# What's the difference between "standard error of estimate" versus the "variance of residuals"

For OLS linear regression, Hayes (2022, p. 56) provides a definition of "mean squared residual" and one for "standard error of estimate", for a model with $$k$$ predictor variables:

$$\large \text{mean squared residual}=\frac{\sum^n_{i=1} (y_i-\hat y_i)^2}{n-(k+1)}=\frac{\sum^n_{i=1} \varepsilon_i^2}{n-(k+1)}$$ $$\large \text{standard error of estimate}=\sqrt\frac{\sum^n_{i=1} \varepsilon_i^2}{n-(k+1)}$$

However, the formula for $$R^2$$ implies there is another type of "mean squared residual" with only $$(n-1)$$ in the denominator: $$\large R^2=\frac{\hat\sigma^2_{\hat{Y}}}{\hat\sigma^2_Y}=\frac{\hat\sigma^2_Y-\hat\sigma^2_\varepsilon}{\hat\sigma^2_Y}=\frac{\frac{\sum^n_{i=1} (y_i-\bar Y)^2}{(n-1)} -\frac{\sum^n_{i=1} \varepsilon^2}{(n-1)}}{\frac{\sum^n_{i=1} (y_i-\bar Y)^2}{(n-1)}}$$

Thus, what would be the name for $$\large\frac{\sum^n_{i=1} \varepsilon^2}{(n-1)}$$ to distinguish it from $$\large\frac{\sum^n_{i=1} \varepsilon_i^2}{n-(k+1)}$$ ?

References

• Side remark: using the $k-1$ version to calculate R-squared gives another good friend: the R-squared adjusted. Oct 14, 2023 at 19:27
• There isn't a question here, because there is no "$n-1$" in the denominator since all those factors cancel: you could replace them with any nonzero number you please.
– whuber
Oct 14, 2023 at 21:09
• @whuber I know they cancel out. For R^2, would it be legitimate to make all the denominators (n-k-1)? If so, I would think those terms would have different names than their (n-1) counterparts, and that’s my question: what is the name of the squared error with df (n-1), versus its name with df (n-k-1). I assume they must have different names. Oct 15, 2023 at 2:05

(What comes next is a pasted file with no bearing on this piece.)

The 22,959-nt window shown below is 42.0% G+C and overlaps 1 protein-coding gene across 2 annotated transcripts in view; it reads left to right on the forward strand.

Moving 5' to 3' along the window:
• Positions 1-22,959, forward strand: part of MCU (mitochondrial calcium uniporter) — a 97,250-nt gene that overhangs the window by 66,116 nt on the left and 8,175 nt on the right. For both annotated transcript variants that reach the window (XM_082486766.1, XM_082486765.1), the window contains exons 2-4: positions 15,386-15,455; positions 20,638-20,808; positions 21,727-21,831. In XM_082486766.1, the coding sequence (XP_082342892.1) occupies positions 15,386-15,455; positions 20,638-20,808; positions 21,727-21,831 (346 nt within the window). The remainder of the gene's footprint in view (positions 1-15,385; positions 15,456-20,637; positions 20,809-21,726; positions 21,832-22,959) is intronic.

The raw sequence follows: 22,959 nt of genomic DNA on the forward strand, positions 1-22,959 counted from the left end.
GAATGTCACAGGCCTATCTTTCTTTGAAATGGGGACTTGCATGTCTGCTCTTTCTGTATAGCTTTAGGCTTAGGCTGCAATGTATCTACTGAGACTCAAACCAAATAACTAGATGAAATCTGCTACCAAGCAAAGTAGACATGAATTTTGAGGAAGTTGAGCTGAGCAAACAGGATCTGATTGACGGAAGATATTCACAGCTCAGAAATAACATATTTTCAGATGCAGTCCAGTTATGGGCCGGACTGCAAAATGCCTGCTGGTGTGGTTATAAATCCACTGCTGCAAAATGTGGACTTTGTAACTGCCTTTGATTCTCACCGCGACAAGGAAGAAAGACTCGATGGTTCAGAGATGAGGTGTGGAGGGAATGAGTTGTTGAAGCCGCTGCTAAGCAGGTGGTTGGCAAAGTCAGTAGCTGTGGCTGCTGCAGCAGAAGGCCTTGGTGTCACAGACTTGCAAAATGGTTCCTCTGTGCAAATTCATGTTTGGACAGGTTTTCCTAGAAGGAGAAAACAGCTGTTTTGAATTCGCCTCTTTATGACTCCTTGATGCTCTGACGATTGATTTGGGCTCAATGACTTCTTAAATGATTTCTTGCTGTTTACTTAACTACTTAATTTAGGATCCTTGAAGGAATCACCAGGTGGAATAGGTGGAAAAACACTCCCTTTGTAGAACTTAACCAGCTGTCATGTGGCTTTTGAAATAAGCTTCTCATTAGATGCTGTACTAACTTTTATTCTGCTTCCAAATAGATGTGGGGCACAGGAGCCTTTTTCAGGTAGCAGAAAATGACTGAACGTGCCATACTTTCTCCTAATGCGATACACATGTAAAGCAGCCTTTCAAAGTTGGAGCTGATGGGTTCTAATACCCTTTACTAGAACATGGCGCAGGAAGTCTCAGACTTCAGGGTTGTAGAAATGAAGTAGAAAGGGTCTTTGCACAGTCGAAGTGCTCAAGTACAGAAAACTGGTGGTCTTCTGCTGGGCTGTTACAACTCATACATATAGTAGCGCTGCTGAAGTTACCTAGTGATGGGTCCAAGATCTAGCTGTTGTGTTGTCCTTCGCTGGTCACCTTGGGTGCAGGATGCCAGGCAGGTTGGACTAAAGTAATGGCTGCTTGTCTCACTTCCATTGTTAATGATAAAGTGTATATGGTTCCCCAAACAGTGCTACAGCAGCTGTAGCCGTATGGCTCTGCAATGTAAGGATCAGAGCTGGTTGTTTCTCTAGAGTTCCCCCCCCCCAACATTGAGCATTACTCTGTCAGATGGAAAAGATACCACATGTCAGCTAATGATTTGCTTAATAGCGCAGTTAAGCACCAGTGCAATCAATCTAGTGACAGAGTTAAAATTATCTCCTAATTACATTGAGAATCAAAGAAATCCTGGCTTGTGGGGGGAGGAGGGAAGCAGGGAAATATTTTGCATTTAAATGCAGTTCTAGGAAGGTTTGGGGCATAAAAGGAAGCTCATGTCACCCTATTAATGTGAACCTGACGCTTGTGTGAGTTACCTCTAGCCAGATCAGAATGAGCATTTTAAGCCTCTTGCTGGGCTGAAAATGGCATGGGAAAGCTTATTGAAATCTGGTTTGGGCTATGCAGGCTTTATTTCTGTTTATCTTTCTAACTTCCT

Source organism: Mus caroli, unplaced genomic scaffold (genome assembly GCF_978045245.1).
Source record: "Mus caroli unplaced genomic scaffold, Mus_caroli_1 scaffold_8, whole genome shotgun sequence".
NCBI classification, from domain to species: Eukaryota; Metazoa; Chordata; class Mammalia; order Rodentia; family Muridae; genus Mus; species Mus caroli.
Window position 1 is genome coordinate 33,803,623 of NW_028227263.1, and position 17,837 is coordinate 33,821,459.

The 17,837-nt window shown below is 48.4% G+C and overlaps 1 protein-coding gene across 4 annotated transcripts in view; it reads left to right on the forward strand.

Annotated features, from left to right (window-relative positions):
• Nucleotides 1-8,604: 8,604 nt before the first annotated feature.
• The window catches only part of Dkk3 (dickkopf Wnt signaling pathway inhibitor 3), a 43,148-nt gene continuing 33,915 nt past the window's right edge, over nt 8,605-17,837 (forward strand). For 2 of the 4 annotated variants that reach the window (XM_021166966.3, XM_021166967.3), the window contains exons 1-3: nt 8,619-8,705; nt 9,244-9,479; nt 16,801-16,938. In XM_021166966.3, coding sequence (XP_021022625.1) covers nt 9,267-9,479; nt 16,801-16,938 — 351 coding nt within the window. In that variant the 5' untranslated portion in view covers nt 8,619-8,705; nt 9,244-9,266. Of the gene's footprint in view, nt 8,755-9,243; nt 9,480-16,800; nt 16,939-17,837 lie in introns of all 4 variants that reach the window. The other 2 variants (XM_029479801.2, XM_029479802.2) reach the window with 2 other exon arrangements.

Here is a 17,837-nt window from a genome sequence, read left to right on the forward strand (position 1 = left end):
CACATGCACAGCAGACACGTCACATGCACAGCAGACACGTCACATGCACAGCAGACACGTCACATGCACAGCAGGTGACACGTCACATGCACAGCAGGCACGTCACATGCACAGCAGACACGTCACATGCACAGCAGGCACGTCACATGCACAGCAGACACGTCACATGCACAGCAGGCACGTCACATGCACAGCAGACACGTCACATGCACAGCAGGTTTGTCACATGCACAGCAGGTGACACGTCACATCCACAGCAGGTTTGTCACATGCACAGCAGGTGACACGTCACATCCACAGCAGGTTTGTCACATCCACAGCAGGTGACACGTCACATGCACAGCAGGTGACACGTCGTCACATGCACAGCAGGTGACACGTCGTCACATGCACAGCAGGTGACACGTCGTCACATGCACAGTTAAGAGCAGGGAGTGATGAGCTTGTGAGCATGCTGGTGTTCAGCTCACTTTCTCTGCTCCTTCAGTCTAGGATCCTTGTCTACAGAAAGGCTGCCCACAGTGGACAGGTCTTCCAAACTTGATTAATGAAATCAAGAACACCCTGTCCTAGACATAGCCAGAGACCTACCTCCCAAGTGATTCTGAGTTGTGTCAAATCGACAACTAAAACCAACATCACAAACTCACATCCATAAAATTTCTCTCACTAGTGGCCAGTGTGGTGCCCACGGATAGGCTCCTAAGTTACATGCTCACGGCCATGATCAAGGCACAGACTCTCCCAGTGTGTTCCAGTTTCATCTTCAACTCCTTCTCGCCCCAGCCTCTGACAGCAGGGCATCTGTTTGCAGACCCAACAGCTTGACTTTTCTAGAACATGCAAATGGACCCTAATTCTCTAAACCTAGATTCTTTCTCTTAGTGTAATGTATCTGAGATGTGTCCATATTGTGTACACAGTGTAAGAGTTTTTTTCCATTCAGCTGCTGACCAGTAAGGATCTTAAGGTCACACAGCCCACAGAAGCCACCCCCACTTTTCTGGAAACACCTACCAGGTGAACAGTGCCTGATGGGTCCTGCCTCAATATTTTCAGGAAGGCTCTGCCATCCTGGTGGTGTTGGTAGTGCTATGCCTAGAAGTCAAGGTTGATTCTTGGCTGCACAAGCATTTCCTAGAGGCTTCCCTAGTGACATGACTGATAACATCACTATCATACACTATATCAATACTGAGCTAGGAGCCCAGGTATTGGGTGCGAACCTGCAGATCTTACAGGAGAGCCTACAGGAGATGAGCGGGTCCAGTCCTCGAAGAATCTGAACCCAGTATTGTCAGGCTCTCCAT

Okay, I think I may have an answer, but I'm not 100% sure of its correctness. Perhaps: $$\large\displaystyle\frac{\sum^n_{i=1}(y_i-\hat y_i)^2}{n-1}=\small\text{unbiased estimate of the {population mean squared residuals}}$$ $$\large\displaystyle \sqrt\frac{\sum^n_{i=1}(y_i-\hat y_i)^2}{n-(k+1)}=\small\text{unbiased estimate of the {population standard error of residuals}}$$
$$\large\displaystyle\frac{\sum^n_{i=1}(y_i-\bar Y)^2}{n-1}$$ is the unbiased estimate of the population variance of $$Y$$ , and $$\large\displaystyle \sqrt \frac{\sum^n_{i=1}(y_i-\bar Y)^2}{n-1}$$ is a biased estimate of the population standard deviation of $$Y$$, hence my proposed answer above. If someone could help confirm or challenge the correctness of this, I would feel better.